Don't write mass emails (1): distributing your work

Explains ineffective and effective ways to promote your published work


Ok, so you have heard that it is a good idea to publicise your articles after publication, so that more academics might read and cite them. Given that you already have many people in your email address book, why not just send a mass email to all of them telling them you have published a new paper?

Your colleagues do not appreciate "research spam"

Why not? Because that is spamming and recipients are not likely to appreciate it. In fact, they are quite likely to be annoyed by it, so it is unlikely to reach your objective. I seem to have ended up on the mailing list of one or two academics in Bibliometrics and get an email listing their new papers every month (yes people often publish that frequently in this field). Not only do I always delete those emails, I have now almost resolved never to cite those academics if I can avoid it.

Be selective in who you send your papers

By all means send someone your published paper if you honestly think they would appreciate reading it, or at least being aware of it. But think carefully: how would you feel if you received the email in question. Would you appreciate it or would you be annoyed? Would you read the email or delete it without reading? For me that would all depend on the level of care the sender had put into the email.

Any mass emails just listing new papers get deleted instantly. Mass emails that send me the paper because it has cited my own work might get a cursory glance. However, as I have citation alerts in Google Scholar, Scopus, and ISI, usually these emails still get deleted. What does get read is a personal email that outlines why the sender thinks their paper is of interest to you. Does it build on your work, did the sender ever talk to you about the paper, do you know the sender from previous email exchanges or conferences?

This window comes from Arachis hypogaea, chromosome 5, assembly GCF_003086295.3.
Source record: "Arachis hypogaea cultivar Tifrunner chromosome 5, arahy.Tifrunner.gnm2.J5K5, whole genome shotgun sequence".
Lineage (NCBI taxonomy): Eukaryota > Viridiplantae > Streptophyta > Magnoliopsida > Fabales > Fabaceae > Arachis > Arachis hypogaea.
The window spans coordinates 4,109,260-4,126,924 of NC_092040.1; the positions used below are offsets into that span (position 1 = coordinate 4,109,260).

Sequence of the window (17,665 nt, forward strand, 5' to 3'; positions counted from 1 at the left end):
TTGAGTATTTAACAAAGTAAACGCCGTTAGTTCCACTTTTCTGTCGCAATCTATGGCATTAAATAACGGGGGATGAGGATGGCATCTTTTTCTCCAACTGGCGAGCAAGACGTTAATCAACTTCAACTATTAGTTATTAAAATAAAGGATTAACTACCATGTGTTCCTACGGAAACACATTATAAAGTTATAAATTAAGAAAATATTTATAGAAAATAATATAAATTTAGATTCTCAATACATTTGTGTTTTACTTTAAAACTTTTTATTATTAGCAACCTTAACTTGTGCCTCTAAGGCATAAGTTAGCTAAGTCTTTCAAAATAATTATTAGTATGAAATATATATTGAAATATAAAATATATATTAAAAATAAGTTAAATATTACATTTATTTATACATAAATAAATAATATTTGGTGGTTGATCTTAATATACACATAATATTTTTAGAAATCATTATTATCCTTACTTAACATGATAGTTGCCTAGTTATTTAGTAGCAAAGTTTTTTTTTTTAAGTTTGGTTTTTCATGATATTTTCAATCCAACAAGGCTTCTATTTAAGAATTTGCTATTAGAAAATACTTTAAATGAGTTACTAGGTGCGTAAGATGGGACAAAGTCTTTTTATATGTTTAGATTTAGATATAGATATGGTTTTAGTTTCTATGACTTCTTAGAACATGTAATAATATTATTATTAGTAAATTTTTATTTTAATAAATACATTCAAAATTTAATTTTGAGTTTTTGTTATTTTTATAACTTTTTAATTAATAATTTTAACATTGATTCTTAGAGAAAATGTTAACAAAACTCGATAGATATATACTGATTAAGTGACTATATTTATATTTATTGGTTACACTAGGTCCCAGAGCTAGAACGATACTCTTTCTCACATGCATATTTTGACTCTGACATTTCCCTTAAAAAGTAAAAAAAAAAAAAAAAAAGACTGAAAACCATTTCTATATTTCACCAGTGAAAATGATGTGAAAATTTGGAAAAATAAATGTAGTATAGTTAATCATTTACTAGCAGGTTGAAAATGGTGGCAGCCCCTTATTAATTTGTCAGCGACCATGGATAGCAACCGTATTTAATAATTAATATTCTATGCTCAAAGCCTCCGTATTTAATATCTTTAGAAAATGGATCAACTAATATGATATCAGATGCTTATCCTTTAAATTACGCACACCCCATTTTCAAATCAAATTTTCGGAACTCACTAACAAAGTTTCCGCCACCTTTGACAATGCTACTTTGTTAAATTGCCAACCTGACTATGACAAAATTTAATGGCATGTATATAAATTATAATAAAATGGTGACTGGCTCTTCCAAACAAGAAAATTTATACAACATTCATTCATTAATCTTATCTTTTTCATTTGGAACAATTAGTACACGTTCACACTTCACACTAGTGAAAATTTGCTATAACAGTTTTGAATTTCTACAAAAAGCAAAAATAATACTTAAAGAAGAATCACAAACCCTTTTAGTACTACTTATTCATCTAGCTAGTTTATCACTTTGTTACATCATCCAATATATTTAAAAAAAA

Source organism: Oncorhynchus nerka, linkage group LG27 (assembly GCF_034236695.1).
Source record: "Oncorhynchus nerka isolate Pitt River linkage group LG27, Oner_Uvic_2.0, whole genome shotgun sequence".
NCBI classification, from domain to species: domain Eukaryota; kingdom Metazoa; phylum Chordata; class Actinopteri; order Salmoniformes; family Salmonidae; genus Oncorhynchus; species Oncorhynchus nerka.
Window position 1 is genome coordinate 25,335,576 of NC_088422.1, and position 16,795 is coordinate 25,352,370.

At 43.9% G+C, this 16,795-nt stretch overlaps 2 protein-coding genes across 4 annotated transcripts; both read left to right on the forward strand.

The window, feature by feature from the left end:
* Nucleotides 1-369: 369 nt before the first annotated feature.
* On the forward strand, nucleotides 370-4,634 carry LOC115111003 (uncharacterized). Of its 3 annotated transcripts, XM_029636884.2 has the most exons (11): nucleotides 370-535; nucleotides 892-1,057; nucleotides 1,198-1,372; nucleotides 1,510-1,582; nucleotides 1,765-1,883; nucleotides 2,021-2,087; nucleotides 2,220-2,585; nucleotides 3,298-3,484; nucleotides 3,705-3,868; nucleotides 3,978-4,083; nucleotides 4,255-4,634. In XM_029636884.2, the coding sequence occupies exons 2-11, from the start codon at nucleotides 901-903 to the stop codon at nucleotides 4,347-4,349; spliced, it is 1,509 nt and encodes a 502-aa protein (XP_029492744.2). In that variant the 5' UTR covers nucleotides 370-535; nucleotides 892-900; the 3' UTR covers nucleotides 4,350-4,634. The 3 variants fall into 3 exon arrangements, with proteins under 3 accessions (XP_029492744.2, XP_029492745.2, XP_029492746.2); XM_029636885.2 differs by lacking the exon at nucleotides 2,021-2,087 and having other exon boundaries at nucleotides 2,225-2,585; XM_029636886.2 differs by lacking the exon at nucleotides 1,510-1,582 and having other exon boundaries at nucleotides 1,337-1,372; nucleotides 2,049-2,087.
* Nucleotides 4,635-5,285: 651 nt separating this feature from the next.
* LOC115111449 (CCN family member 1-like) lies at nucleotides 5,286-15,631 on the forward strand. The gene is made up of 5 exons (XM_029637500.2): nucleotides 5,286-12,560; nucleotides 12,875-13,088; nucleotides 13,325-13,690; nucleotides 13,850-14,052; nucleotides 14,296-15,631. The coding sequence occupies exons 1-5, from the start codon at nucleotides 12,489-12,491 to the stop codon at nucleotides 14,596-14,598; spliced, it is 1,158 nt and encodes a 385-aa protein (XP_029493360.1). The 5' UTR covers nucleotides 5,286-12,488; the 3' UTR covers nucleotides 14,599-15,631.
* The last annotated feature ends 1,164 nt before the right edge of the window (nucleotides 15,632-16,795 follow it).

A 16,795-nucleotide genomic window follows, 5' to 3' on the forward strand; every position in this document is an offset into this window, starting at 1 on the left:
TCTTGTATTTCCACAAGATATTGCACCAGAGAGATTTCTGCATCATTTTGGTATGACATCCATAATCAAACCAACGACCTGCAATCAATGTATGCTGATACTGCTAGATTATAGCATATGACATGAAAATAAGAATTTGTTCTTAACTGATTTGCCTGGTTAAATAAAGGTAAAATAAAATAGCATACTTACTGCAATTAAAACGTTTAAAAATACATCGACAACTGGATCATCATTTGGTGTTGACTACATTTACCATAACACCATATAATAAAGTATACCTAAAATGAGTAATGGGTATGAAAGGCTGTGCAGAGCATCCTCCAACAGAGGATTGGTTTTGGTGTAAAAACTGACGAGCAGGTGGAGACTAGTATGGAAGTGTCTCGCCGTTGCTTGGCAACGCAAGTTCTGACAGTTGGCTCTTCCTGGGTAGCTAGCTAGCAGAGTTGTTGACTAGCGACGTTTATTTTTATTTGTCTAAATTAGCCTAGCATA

An effective communication: example 1

Here is what I think was a particularly good example: personal, courteous, interesting, and introducing something I hadn’t heard about before: a doodle research illustration. The picture was useful too as I had not met this student for 8 years.

I don’t know if you remember me, but I met you at Victoria University (NZ) when you came to speak many years ago. At the time I was a PhD student researching multilingualism and the role of English in banks in Luxembourg.

Now, I’m delighted to share with you what I have just published on YouTube. It’s a short 20 minute illustration (doodle) on some aspects of my PhD. It’s a video that could be used as a teaching resource. I’ve attached a free e-print from the 2013 journal article that goes with. I hope you enjoy it as much as I did in producing it!

Best wishes,
Leilarna Kingsley, [Picture included]

An effective communication: example 2

And here is another great one by CYGNA member Olga Ryazanova: personal, courteous and clearly explaining why I might be interested in the paper.

Just a short note to say thank you for your contribution to the conversation [AWH: Note the crucial word conversation, see my blog on this] on the socialization of doctoral students in business schools (in your paper with Nancy Adler in AMLE). We built upon it in our paper that has just been accepted by the AMLE.

While our paper is not as critical of the current state of things as your paper, my co-author and I hope it will add some value to the practice of socializing doctoral students into research profession. I enclosed the copy to this email in case you want to share it with early-career researchers in the CYGNA network.

Kind regards, Dr. Olga Ryazanova

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